Thanks for the info Keith and James. I'll get a copy of that magazine for sure. And thanks for the link to the article. I couldn't find it, myself. I knew it had to be on the blog somewhere... I'll go through Imaginative Realism again, as well. Always a good read. I pick out new things every time... Like good music, haha!

I would love to see a video like that. I would not hesitate to pay for it, too, if you offered it as a video tutorial/lecture kinda thing.

Still waiting on that Gurney Journey TV show...

Thanks!

-Kevin

Owen said...

Thank you for that lecture! It was fascinating and wonderfully inspiring! I look forward to re-immersing myself in your work now that I've got a copy of Journey to Chandara. It's been way too long since the last time I read Dinotopia.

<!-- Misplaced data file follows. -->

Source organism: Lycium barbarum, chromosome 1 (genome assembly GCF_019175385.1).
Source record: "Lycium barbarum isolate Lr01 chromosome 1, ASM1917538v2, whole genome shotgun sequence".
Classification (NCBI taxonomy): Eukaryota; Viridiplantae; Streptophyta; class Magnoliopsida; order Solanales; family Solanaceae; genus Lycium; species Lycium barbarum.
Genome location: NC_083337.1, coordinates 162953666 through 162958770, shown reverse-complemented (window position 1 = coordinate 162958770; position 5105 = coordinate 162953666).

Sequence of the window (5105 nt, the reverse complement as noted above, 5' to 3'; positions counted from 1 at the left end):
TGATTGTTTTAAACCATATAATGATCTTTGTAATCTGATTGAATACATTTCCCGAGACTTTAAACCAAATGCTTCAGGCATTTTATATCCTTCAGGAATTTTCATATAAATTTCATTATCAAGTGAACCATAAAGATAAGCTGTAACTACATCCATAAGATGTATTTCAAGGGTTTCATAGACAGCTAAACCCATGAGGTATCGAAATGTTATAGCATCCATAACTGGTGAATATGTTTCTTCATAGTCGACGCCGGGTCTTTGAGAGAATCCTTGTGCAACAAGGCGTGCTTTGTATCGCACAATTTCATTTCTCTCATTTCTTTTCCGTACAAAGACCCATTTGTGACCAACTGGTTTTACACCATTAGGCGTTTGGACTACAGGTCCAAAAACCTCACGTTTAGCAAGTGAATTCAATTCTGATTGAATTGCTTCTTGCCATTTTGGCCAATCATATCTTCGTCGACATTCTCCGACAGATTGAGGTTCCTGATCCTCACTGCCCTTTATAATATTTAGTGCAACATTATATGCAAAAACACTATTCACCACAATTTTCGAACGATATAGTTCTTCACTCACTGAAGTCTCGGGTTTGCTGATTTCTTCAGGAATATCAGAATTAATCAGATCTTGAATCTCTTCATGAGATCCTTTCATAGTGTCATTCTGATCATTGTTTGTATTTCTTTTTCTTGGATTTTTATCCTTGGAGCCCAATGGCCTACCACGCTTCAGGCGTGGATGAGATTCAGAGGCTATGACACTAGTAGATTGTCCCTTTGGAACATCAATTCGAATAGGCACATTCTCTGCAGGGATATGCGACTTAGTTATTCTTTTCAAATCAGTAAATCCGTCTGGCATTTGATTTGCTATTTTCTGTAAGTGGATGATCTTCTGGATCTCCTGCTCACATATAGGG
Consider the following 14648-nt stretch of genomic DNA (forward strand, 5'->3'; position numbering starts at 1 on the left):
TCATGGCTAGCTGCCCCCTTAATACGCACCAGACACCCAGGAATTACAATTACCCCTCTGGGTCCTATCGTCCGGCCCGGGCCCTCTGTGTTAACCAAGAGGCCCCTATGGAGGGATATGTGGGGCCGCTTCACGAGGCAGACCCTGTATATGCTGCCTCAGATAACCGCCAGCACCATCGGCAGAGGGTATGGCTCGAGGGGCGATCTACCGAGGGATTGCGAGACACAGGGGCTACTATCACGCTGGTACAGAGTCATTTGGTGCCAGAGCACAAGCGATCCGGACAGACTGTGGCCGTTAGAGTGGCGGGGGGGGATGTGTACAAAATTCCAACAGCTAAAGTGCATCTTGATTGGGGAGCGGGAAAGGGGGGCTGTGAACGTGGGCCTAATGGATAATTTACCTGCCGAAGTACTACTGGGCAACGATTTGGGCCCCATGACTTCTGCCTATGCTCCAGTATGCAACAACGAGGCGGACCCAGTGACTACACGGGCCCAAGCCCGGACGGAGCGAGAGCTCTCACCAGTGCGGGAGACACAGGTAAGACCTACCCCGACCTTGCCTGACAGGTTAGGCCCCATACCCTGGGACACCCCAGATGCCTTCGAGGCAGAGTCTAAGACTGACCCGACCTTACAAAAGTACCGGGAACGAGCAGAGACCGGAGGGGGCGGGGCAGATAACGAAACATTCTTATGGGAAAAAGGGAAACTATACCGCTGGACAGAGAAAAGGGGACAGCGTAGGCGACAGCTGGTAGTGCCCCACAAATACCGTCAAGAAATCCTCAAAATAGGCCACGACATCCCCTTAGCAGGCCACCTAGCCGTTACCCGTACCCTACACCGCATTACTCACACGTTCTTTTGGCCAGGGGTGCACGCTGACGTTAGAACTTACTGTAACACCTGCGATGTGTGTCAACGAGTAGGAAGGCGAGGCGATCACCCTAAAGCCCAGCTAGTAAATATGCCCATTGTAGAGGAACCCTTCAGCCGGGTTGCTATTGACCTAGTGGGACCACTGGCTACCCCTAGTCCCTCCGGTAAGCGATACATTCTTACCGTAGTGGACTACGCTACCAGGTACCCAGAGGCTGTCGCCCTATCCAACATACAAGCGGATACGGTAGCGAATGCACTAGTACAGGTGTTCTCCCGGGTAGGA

thanks,
-Owen

James Gurney said...

Thanks, everybody!

Jeff, I can't track back to where I read that quote by Robert L. Stevenson. I copied it from something into my notebook, and now I'm wondering if it is a misquote. Here might be the actual quote: “True romantic art makes a romance of all things. It reaches into the highest abstraction of the ideal; it does not refuse the most pedestrian realism.” This comes from his essays on the art of writing.

Alvaro, you have taught me a new phrase in Spanish, thank you.

Steph Ayres said...

I cannot wait to come see this! So glad I'm visiting Vermont at this point in time, just a quick hop skip and a jump and I'll be there in NH! YAY! Sad to be missing your lecture, but we can't have it all eh?

Matthew Meyer said...

Wonderful! I wish I could visit there and see them in person, but even just seeing these photos is fantastic. I'm so used to seeing those images in the book that seeing their size relative to a human is really interesting!